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4 Tough Questions to Ask About Renovation Planning
One fact that makes facility management both stimulating and difficult is that no two buildings are alike. And nowhere does that reality come into play more than in a renovation. Major work on an existing building means dealing with one-of-a-kind existing conditions as well as a unique history that ranges from equipment performance to occupant experience. And because it’s an existing building, facility managers are often front and center in planning.
But even though every renovation is one of a kind, there are a variety of issues that commonly arise on renovation projects. Weighing costs and benefits, selecting products, managing schedules, incorporating overarching objectives like sustainability, figuring out what occupants need — questions involving issues like these arise no matter what type or age of building is involved. There are no pat answers to these questions, no textbook that can be counted on for guidance. Instead, choices are made based on experience.
When it comes to experience, more is better. Here’s a look at how a group of experienced facility managers address four common renovation questions.
1. Where can you make budget cuts?
Planning a renovation requires facility managers to perform a series of difficult balancing acts. Probably the most difficult is weighing big-picture or long-term goals against short-term cost pressures.
Although factors such as image, brand, and goals are important, cost and performance cannot be underestimated when it comes to standards. Fortunately, it’s often not an either-or situation. Rather, facility managers find ways to accomplish goals on both sides of the equation.
Munich Reinsurance America was renovating a space that had a rectangular table, forcing people sitting at it to turn their heads 90 degrees when someone was talking or looking at a screen. Christopher Walinski, building operations manager for Munich Reinsurance America, and his team wanted a trapezoidal table so people could see each other without turning their heads at an awkward angle. They found it through a manufacturer they work with, but the table was expensive. The manufacturer was able to get a table that was one-third the price and then added the table to its product line, prompted by the questions Walinski and his team asked.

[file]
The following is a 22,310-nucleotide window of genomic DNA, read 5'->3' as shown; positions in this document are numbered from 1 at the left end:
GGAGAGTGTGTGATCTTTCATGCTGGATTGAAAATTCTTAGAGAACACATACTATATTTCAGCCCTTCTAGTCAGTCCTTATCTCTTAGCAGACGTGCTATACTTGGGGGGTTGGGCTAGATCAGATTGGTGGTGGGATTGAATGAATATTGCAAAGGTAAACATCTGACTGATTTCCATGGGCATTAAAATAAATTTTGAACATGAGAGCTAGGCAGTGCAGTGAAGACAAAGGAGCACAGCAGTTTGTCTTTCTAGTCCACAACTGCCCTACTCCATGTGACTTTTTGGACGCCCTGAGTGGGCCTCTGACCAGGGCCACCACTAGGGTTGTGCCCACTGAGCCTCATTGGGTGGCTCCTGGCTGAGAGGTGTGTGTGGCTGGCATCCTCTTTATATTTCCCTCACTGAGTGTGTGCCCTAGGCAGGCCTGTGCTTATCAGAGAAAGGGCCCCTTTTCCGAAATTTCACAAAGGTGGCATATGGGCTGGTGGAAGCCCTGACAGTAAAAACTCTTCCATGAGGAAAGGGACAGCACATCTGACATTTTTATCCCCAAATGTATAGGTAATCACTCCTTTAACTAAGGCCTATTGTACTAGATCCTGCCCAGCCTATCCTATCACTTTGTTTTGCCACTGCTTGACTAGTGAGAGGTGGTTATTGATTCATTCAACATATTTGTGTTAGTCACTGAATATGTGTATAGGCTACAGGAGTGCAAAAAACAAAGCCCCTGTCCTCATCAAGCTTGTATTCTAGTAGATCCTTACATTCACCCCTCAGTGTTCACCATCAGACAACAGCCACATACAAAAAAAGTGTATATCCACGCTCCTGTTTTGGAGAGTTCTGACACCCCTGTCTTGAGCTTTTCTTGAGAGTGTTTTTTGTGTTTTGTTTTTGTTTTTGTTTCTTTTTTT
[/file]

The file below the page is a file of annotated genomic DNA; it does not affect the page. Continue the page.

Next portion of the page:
“If something has a slight premium but the return is great, you have to consider it,” Walinski says. “I may want to spend more in this area and have to save money in that area to balance the budget. [The manufacturer] found a way for the table to be one-third the cost, and that saves me money in one area and gives me money for another area. It’s a matter of looking at the budget holistically.”
Knowing where to spend more money and perhaps where to spend a bit less is a matter of being a good steward, says Peter Strazdas, associate vice president of facilities management, Western Michigan University. For example, it may make sense for some areas to have lower quality carpet because it will be damaged no matter how much is spent on it, he says. When it comes to chillers, however, spending less may not be a good idea.
2. What will occupants think?
When facility managers are weighing where to save money, it’s worthwhile to look at the proposed cuts from the perspective of the building’s occupants. A prime example is the money spent, or not spent, on the restroom. It’s easy to decide to spend less on a restroom upgrade so that more can be spent on a more high-profile space, Walinksi says. But that’s a mistake. He believes that substandard restrooms paint the entire building as substandard. “You have to put money into the restroom that reflects the care you put into the rest of building,” Walinski says. “The renovation has to be something better than, ‘I saved all my money on the restroom.’”
Strazdas is also aware of the importance of perceptions of public spaces like restrooms. “There are more footprints in hallways, vestibules, entryways, and restrooms, and fewer in classrooms and faculty/administrative offices, so spend the money where the footprints are,” Strazdas says.